Weather quirks

The French Polynesian Meteo as well as the grib files predicted a disturbance with wind clocking to the north, then west, south and finally southeast. During such episodes the southerly and/or southeasterly winds are usually strong which the Polynesians call ‘Maramu’.

Ideally we would hop from anchorage to anchorage around an atoll to be on the protected side, but in an atoll as big as Tahanea with wind shifts during the night that is just not possible. We therefore did the next best thing and moved to an anchorage behind a reef sticking out from the southern side of the lagoon that offers protection to all sides but the north. We arrived yesterday with light northerly winds and anchored on a leeshore, shortly later we were bouncing in short, steep waves when squalls from the north set in, but fortunately the wind shifted to the northwest during the night and we were fairly well protected behind the reef while the wind was blowing with 25 knots sustained and up to 40 knots during squalls.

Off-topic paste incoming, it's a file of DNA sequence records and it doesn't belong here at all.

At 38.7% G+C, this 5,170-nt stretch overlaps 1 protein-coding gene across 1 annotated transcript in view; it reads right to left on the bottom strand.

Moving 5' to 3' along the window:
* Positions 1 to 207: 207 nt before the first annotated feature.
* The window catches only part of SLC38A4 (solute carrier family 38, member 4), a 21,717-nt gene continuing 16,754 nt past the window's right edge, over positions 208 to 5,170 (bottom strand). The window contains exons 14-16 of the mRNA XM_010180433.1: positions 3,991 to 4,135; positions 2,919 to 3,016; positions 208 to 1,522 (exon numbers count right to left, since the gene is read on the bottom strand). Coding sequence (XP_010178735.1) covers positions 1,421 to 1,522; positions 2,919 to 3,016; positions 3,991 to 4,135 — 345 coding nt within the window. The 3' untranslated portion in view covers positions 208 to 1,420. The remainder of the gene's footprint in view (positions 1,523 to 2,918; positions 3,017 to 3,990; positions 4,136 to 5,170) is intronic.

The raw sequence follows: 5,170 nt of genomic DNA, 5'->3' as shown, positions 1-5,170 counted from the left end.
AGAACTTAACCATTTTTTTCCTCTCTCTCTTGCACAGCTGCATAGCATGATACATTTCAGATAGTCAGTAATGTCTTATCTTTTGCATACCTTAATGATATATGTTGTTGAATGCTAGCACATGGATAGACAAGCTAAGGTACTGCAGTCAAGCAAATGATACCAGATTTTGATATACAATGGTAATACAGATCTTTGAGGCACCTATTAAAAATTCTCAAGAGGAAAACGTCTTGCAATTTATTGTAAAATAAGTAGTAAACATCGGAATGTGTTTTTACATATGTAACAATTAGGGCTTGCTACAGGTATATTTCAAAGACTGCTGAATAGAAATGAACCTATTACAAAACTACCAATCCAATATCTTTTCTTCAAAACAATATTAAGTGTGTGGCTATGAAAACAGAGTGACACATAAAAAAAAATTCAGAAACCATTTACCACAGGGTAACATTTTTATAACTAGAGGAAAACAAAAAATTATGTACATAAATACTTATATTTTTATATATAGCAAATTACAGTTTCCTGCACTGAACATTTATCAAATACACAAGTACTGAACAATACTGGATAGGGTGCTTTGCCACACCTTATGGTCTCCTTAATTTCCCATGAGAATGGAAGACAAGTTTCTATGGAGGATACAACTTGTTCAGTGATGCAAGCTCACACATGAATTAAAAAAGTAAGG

This morning dawned rainy and grey, Pitufa’s sitting in calm water in Southwesterly winds and we’ll stay in this anchorage for another day.

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